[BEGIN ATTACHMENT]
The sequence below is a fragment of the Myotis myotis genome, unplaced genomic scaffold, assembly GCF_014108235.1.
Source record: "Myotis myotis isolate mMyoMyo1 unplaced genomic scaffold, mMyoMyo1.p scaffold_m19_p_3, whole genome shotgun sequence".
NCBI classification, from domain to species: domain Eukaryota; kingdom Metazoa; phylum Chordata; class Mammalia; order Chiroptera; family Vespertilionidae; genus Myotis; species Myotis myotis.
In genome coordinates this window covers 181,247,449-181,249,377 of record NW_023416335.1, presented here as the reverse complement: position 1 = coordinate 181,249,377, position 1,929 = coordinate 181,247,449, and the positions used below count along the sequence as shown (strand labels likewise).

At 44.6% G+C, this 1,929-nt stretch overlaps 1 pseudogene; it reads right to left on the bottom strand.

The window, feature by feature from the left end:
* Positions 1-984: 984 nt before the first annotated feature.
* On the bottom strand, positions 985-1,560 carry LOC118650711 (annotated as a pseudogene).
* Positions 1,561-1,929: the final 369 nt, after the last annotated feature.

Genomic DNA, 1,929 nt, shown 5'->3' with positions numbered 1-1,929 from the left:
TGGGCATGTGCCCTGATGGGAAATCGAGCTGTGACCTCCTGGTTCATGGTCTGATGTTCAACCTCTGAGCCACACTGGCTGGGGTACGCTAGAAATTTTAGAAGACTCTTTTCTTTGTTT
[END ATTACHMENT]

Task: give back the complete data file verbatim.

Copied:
The sequence below is a fragment of the Myotis myotis genome, unplaced genomic scaffold, assembly GCF_014108235.1.
Source record: "Myotis myotis isolate mMyoMyo1 unplaced genomic scaffold, mMyoMyo1.p scaffold_m19_p_3, whole genome shotgun sequence".
NCBI classification, from domain to species: domain Eukaryota; kingdom Metazoa; phylum Chordata; class Mammalia; order Chiroptera; family Vespertilionidae; genus Myotis; species Myotis myotis.
In genome coordinates this window covers 181,247,449-181,249,377 of record NW_023416335.1, presented here as the reverse complement: position 1 = coordinate 181,249,377, position 1,929 = coordinate 181,247,449, and the positions used below count along the sequence as shown (strand labels likewise).

At 44.6% G+C, this 1,929-nt stretch overlaps 1 pseudogene; it reads right to left on the bottom strand.

The window, feature by feature from the left end:
* Positions 1-984: 984 nt before the first annotated feature.
* On the bottom strand, positions 985-1,560 carry LOC118650711 (annotated as a pseudogene).
* Positions 1,561-1,929: the final 369 nt, after the last annotated feature.

Genomic DNA, 1,929 nt, shown 5'->3' with positions numbered 1-1,929 from the left:
TGGGCATGTGCCCTGATGGGAAATCGAGCTGTGACCTCCTGGTTCATGGTCTGATGTTCAACCTCTGAGCCACACTGGCTGGGGTACGCTAGAAATTTTAGAAGACTCTTTTCTTTGTTT